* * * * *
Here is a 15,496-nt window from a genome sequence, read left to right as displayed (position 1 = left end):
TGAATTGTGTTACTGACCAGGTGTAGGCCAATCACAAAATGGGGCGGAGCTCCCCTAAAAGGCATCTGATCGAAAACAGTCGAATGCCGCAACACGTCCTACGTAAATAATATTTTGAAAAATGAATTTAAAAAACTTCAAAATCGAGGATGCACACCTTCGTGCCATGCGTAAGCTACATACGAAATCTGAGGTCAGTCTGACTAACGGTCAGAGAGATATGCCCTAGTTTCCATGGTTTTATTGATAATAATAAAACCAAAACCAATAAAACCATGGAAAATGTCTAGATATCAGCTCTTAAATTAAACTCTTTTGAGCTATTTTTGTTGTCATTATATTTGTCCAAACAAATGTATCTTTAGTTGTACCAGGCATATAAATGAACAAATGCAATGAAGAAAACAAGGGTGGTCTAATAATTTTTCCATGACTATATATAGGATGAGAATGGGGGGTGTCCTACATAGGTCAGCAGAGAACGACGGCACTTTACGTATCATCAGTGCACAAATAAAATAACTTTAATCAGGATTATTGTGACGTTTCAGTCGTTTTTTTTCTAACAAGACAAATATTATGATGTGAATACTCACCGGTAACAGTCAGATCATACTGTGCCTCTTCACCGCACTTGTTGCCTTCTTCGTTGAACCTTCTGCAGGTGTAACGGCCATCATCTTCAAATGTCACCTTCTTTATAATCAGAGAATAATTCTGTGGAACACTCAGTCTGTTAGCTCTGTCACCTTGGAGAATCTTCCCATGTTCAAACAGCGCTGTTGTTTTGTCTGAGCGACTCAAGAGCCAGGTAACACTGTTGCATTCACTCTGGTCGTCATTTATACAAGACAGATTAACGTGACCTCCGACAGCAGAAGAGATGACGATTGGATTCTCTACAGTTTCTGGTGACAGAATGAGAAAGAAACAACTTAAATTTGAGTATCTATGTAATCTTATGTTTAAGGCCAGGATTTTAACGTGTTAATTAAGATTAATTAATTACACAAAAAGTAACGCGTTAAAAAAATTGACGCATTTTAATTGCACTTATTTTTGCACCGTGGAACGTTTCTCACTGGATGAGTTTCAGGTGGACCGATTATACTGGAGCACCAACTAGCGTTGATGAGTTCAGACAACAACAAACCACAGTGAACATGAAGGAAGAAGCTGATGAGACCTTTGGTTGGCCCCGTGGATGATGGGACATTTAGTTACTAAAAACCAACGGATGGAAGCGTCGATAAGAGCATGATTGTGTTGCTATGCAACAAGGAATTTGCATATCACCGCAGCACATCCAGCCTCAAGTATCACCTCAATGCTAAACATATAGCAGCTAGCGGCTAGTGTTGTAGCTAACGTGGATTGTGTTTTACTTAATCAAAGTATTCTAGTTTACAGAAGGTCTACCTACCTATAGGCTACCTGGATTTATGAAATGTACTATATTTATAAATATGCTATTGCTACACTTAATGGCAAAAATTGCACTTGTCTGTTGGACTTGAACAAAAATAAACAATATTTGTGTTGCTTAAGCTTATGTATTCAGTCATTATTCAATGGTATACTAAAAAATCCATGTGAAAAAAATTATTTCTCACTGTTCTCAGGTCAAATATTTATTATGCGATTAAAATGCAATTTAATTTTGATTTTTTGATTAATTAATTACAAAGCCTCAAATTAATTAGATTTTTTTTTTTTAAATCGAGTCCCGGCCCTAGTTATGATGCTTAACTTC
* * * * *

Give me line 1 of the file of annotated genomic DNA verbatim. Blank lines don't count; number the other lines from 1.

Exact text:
Here is a 15,496-nt window from a genome sequence, read left to right as displayed (position 1 = left end):